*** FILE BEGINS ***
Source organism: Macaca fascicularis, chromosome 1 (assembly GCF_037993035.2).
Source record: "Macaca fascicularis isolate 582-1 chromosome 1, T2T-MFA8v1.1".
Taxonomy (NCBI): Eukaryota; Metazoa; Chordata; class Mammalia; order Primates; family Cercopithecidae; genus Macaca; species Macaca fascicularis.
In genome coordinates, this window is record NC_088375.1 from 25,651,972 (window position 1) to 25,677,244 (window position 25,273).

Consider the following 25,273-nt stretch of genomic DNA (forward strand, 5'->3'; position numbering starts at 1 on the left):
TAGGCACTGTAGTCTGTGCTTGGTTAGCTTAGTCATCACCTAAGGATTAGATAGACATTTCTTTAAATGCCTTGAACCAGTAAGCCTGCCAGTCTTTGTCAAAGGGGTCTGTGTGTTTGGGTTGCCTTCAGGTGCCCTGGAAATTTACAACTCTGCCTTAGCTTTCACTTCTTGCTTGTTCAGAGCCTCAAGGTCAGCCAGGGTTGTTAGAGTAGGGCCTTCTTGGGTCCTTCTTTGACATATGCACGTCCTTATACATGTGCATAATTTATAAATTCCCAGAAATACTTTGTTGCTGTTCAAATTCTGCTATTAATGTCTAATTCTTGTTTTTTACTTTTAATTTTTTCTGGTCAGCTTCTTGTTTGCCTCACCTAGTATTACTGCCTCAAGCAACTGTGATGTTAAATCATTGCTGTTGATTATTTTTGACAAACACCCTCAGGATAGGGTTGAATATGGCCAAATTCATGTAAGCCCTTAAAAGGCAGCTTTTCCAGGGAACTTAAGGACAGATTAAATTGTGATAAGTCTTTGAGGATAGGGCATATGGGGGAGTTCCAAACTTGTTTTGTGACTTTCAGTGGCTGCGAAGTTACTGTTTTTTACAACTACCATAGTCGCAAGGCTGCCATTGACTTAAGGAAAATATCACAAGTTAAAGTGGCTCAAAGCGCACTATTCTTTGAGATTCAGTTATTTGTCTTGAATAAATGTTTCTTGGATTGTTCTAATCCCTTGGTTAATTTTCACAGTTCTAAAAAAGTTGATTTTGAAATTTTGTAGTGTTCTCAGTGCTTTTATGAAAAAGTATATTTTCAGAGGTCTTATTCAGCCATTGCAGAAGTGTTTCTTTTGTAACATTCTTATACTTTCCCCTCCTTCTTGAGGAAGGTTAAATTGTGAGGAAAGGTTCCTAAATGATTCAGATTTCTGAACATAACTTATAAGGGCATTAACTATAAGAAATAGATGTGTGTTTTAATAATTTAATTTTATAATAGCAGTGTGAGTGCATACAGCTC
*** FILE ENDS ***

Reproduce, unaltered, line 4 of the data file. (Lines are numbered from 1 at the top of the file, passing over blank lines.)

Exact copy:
In genome coordinates, this window is record NC_088375.1 from 25,651,972 (window position 1) to 25,677,244 (window position 25,273).